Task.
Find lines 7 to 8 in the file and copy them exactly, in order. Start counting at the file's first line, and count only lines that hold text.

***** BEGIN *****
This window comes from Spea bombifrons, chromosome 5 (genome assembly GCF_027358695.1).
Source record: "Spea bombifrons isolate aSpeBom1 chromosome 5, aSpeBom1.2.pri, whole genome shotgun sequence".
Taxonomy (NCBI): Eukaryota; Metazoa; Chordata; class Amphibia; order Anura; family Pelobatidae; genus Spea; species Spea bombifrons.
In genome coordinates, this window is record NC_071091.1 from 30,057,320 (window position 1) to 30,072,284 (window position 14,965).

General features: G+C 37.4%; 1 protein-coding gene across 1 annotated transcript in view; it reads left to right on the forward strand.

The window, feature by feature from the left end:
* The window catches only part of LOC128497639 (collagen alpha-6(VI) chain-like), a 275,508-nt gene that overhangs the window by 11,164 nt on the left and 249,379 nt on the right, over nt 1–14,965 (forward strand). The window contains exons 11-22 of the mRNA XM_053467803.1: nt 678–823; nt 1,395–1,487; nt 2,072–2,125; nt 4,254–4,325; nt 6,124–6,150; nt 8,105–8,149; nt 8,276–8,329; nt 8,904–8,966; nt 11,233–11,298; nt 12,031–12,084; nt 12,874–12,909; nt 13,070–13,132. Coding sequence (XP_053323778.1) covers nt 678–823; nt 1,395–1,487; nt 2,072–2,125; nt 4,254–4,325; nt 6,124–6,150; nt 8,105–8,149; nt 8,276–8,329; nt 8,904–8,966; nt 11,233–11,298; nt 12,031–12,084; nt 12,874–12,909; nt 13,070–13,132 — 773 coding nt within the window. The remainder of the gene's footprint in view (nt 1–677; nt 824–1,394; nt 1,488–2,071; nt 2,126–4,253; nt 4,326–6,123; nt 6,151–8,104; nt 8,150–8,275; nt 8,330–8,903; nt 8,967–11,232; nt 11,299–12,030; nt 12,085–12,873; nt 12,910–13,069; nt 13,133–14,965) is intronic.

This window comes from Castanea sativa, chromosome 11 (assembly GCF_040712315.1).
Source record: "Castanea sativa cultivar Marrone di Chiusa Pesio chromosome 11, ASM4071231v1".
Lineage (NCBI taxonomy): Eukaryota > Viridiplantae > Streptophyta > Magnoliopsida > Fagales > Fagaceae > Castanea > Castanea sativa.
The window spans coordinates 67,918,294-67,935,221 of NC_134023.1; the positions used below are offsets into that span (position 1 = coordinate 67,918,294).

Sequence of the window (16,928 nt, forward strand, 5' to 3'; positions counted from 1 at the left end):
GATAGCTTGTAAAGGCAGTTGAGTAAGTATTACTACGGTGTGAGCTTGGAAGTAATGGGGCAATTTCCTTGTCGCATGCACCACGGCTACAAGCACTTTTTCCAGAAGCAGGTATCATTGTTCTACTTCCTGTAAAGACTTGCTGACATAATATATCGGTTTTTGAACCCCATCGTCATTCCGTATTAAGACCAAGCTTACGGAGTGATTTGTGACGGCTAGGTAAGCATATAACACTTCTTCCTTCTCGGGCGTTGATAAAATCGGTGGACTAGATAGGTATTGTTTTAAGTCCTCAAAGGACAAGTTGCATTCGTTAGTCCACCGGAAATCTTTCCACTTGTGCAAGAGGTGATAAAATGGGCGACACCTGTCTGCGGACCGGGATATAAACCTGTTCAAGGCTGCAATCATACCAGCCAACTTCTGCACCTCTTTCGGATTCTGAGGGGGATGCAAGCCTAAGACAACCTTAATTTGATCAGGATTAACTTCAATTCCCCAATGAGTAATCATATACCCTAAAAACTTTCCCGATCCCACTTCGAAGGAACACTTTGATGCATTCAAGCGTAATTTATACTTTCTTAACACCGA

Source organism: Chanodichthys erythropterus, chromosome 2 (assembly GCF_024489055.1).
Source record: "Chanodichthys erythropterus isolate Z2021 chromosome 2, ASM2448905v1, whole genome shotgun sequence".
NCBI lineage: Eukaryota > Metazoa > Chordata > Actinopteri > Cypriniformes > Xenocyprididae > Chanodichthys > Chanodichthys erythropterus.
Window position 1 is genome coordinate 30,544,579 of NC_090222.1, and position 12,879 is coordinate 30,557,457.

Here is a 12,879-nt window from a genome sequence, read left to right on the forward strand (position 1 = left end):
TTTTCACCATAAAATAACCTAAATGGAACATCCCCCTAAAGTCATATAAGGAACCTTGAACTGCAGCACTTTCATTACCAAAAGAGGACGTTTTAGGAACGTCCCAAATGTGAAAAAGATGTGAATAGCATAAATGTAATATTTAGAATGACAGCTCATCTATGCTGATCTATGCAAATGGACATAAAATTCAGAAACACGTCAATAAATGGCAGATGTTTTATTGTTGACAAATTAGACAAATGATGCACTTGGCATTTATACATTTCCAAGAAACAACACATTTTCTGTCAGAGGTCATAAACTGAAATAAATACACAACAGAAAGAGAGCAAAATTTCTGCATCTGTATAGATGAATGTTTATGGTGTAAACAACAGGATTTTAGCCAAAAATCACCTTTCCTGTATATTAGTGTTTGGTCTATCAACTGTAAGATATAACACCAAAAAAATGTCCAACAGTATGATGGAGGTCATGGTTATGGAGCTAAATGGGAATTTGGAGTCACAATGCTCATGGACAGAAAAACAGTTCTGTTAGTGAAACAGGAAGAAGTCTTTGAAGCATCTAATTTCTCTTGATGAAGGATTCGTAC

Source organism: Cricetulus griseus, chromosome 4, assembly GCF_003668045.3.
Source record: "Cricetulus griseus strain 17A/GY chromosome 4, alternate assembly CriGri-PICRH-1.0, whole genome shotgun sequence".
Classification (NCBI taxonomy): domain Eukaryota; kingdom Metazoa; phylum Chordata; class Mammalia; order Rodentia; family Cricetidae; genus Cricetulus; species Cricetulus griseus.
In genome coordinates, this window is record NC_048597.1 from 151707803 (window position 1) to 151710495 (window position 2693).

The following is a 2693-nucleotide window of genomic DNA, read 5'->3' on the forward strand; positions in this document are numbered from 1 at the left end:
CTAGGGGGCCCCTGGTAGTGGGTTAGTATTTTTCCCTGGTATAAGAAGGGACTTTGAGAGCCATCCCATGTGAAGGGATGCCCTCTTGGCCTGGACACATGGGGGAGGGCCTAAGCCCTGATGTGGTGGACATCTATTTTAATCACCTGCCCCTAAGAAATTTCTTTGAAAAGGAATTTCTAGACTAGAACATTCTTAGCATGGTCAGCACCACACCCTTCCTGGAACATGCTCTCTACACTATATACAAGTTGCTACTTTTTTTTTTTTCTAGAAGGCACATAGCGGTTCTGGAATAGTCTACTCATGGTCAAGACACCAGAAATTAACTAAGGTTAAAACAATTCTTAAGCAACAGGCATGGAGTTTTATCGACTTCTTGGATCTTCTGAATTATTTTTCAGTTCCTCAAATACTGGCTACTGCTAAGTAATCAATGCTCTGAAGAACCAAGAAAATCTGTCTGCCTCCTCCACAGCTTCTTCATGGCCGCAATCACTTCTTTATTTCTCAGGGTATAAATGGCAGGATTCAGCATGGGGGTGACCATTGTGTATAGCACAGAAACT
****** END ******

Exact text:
* The window catches only part of LOC128497639 (collagen alpha-6(VI) chain-like), a 275,508-nt gene that overhangs the window by 11,164 nt on the left and 249,379 nt on the right, over nt 1–14,965 (forward strand). The window contains exons 11-22 of the mRNA XM_053467803.1: nt 678–823; nt 1,395–1,487; nt 2,072–2,125; nt 4,254–4,325; nt 6,124–6,150; nt 8,105–8,149; nt 8,276–8,329; nt 8,904–8,966; nt 11,233–11,298; nt 12,031–12,084; nt 12,874–12,909; nt 13,070–13,132. Coding sequence (XP_053323778.1) covers nt 678–823; nt 1,395–1,487; nt 2,072–2,125; nt 4,254–4,325; nt 6,124–6,150; nt 8,105–8,149; nt 8,276–8,329; nt 8,904–8,966; nt 11,233–11,298; nt 12,031–12,084; nt 12,874–12,909; nt 13,070–13,132 — 773 coding nt within the window. The remainder of the gene's footprint in view (nt 1–677; nt 824–1,394; nt 1,488–2,071; nt 2,126–4,253; nt 4,326–6,123; nt 6,151–8,104; nt 8,150–8,275; nt 8,330–8,903; nt 8,967–11,232; nt 11,299–12,030; nt 12,085–12,873; nt 12,910–13,069; nt 13,133–14,965) is intronic.

This window comes from Castanea sativa, chromosome 11 (assembly GCF_040712315.1).